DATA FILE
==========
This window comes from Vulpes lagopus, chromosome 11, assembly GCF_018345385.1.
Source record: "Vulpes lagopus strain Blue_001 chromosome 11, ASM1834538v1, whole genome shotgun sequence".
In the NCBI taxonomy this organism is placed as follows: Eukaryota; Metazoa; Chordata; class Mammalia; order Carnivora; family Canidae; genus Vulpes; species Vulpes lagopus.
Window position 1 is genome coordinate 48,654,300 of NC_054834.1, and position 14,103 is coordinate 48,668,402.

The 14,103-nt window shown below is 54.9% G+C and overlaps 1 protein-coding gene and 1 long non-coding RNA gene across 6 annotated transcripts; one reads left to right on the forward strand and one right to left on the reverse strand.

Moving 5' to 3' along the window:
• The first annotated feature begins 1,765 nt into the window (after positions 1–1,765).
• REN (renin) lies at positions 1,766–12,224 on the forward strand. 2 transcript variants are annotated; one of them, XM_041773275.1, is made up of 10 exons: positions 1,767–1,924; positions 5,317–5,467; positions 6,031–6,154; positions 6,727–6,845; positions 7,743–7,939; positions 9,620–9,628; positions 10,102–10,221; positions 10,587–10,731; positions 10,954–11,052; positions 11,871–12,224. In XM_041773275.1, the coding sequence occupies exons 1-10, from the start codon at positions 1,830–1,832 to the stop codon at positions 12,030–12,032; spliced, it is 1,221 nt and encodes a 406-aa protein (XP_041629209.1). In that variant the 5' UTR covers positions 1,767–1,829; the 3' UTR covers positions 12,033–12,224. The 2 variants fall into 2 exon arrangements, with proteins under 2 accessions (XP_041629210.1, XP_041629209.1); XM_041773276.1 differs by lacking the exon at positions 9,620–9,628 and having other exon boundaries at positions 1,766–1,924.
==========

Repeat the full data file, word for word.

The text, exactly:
This window comes from Vulpes lagopus, chromosome 11, assembly GCF_018345385.1.
Source record: "Vulpes lagopus strain Blue_001 chromosome 11, ASM1834538v1, whole genome shotgun sequence".
In the NCBI taxonomy this organism is placed as follows: Eukaryota; Metazoa; Chordata; class Mammalia; order Carnivora; family Canidae; genus Vulpes; species Vulpes lagopus.
Window position 1 is genome coordinate 48,654,300 of NC_054834.1, and position 14,103 is coordinate 48,668,402.

The 14,103-nt window shown below is 54.9% G+C and overlaps 1 protein-coding gene and 1 long non-coding RNA gene across 6 annotated transcripts; one reads left to right on the forward strand and one right to left on the reverse strand.

Moving 5' to 3' along the window:
• The first annotated feature begins 1,765 nt into the window (after positions 1–1,765).
• REN (renin) lies at positions 1,766–12,224 on the forward strand. 2 transcript variants are annotated; one of them, XM_041773275.1, is made up of 10 exons: positions 1,767–1,924; positions 5,317–5,467; positions 6,031–6,154; positions 6,727–6,845; positions 7,743–7,939; positions 9,620–9,628; positions 10,102–10,221; positions 10,587–10,731; positions 10,954–11,052; positions 11,871–12,224. In XM_041773275.1, the coding sequence occupies exons 1-10, from the start codon at positions 1,830–1,832 to the stop codon at positions 12,030–12,032; spliced, it is 1,221 nt and encodes a 406-aa protein (XP_041629209.1). In that variant the 5' UTR covers positions 1,767–1,829; the 3' UTR covers positions 12,033–12,224. The 2 variants fall into 2 exon arrangements, with proteins under 2 accessions (XP_041629210.1, XP_041629209.1); XM_041773276.1 differs by lacking the exon at positions 9,620–9,628 and having other exon boundaries at positions 1,766–1,924.